Wilkes Pharmacy students, professor present at conference

Pharm. D. Candidates Erika Zarfoss and Ashley Eden present research in Pheonix, Ariz.

Wilkes University pharmacy students presented research findings at the American College of Clinical Pharmacy (ACCP) annual conference in Phoenix, Ariz., which took place Oct. 7 to 10.

Pharm. D. Candidates Erika Zarfoss and Ashley Eden presented at the conference. The subject of their presentation was the effects of vitamin C in cardiac surgery patients, relating to decreasing their risk of post-operation atrial fibrillation.

According to the ACCP, the annual meeting is designed for health professionals involved with clinical pharmacy—students, residents, fellows, and experienced practitioners and educators. The educational programming developed for the Annual Meeting provides attendees with new, high quality information that will be both challenging and applicable in their practice.

“It was a great conference with pharmacy students across the nation; it was really cool. There were a ton of posters being presented, it was awesome to see all the different work being done across the country and to be a part of that,” said Zarfoss.

Zarfoss’ and Eden’s presentation, a poster, consisted of results from healthy volunteers who had taken oral vitamin C. The main focus of their presentation was the analysis of blood from healthy volunteers and the concentration of oxidative biomarkers in their blood.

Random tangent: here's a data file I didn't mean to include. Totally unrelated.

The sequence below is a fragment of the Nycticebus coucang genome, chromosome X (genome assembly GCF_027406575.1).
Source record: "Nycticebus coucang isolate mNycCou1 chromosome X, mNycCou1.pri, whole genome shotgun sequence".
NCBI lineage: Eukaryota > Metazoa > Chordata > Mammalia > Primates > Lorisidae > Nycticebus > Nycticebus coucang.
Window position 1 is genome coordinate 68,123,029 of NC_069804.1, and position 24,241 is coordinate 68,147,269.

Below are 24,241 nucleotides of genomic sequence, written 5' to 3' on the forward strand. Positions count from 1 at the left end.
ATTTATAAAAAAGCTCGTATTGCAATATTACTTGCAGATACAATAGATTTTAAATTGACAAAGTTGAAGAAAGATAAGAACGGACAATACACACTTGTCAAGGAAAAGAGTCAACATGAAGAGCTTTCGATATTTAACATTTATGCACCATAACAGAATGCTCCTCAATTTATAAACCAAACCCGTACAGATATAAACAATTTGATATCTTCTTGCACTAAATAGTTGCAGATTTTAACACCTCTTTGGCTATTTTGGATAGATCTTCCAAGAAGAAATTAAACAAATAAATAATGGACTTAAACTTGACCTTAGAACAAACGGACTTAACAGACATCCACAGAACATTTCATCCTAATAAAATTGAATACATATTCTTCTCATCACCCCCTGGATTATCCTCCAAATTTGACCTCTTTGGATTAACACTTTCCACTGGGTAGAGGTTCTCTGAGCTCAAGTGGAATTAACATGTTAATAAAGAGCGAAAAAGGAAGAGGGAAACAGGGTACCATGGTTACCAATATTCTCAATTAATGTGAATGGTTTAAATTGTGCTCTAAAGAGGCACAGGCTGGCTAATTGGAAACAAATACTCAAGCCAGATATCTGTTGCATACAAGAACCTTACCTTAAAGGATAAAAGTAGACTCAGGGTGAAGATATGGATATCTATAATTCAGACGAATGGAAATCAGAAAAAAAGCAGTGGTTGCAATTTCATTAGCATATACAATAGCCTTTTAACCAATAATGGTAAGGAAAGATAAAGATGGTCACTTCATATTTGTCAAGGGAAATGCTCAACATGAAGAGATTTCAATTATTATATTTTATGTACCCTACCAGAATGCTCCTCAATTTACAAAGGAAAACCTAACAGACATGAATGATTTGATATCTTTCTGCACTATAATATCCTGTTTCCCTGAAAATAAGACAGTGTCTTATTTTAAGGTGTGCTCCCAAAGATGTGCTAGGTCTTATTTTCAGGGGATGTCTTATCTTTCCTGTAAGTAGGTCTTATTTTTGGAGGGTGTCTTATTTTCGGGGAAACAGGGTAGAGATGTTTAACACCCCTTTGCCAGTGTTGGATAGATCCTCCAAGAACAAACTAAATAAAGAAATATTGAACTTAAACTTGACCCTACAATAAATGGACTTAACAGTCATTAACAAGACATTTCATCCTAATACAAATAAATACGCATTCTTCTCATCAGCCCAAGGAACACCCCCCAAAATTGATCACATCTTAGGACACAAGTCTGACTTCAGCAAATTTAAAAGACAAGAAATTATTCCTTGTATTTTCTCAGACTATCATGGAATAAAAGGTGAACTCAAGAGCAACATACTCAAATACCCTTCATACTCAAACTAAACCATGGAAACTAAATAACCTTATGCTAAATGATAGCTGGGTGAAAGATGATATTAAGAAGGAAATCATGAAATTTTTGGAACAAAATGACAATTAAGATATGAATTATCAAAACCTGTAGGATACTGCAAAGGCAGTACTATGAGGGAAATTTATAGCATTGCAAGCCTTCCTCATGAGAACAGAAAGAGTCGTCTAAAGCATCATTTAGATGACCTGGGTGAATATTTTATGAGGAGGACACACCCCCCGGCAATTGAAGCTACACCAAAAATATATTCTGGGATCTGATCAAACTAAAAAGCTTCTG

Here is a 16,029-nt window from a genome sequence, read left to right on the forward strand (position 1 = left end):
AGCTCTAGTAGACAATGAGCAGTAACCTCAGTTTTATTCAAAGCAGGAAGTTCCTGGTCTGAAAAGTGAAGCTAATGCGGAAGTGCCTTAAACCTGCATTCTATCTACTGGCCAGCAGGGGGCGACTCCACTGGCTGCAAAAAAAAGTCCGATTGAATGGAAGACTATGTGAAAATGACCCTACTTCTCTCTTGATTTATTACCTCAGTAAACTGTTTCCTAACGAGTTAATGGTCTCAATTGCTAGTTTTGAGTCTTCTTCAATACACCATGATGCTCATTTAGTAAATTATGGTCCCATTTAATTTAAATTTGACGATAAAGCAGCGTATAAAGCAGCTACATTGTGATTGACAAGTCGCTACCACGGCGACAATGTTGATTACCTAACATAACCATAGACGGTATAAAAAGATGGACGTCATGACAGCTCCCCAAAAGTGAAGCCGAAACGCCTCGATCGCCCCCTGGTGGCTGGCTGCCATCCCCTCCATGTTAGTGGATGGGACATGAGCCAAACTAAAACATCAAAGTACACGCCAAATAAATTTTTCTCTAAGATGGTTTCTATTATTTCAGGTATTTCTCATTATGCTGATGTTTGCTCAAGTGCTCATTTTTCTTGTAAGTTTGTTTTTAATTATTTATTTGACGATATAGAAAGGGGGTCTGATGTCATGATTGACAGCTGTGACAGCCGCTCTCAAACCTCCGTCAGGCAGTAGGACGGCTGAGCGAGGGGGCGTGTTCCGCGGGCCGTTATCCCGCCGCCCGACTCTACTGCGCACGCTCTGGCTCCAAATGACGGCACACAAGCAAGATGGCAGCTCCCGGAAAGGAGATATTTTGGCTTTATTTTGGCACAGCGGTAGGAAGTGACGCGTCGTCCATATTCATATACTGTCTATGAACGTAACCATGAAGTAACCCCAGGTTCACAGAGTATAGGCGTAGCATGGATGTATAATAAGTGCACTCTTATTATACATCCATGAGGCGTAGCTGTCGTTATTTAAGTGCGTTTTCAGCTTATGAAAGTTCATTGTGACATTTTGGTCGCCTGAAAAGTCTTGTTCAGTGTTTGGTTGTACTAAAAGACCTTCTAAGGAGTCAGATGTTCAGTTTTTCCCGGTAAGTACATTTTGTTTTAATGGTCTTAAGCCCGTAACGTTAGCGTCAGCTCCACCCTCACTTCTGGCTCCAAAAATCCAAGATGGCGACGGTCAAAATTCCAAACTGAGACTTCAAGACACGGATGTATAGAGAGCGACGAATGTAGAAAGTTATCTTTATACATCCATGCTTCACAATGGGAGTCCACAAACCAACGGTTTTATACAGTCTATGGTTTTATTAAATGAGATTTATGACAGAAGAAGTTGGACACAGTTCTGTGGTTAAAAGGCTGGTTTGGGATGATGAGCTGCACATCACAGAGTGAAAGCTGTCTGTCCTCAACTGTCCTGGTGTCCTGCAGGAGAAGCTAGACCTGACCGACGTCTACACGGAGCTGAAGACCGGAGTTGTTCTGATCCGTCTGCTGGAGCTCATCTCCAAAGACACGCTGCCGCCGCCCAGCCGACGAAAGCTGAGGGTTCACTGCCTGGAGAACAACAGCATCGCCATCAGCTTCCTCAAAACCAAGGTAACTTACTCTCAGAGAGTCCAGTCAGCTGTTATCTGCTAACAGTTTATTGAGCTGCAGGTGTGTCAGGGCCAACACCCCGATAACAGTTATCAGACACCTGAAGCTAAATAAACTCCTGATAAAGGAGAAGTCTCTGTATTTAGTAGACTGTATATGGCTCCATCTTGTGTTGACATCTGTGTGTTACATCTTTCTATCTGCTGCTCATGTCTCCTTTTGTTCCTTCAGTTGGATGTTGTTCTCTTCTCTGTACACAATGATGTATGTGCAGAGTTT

Biomarkers are a measurable substance in an organism whose presence is indicative of some phenomenon such as disease, infection, or environmental exposure.

According to Clinical Chemistry, the leading international journal of clinical laboratory science, providing 2,000 pages per year of peer-reviewed papers that advance the science of the field, oxidative stress is a pervasive condition of increased amounts of reactive oxygen/nitrogen species, and is now recognized to be a prominent feature of many acute and chronic diseases and even of the normal aging process.

Although Zarfoss and Eden participated at the conference, the subject of their presentation continues on.

“We’re currently enrolling patients at Geisinger, who will be undergoing cardiac surgery. We will actually be administering the vitamin C, through I.V. to them. Again, we’ll be taking blood samples from them, similar to what we did for the healthy volunteers and analyzing their levels of oxidative biomarkers,” said Zarfoss.

The body of the study came from Dr. Scott Bolesta, associate professor of pharmacy practice at Wilkes. Bolesta enlisted the help of Zarfoss and Eden to assist in furthering the research. Bolesta hopes to see the project go further, eventually being applied to actual patients.

Through presenting at the annual meeting, Zarfoss hopes to inspire future pharmacy students and to positively impact the Wilkes community.

“I think it’s always awesome for us to get Wilkes’ name out there, especially in the pharmacy school. We have 14 chapters of national, student pharmacy organizations on campus, but the one that we went to isn’t one of them. It’s not one Wilkes typically participates in.

“It was great for us to be able to go there. Two of our professors also presented their research also. They say pharmacy is a small world, and it is. It’s always great to get our small school’s name out there,” said Zarfoss.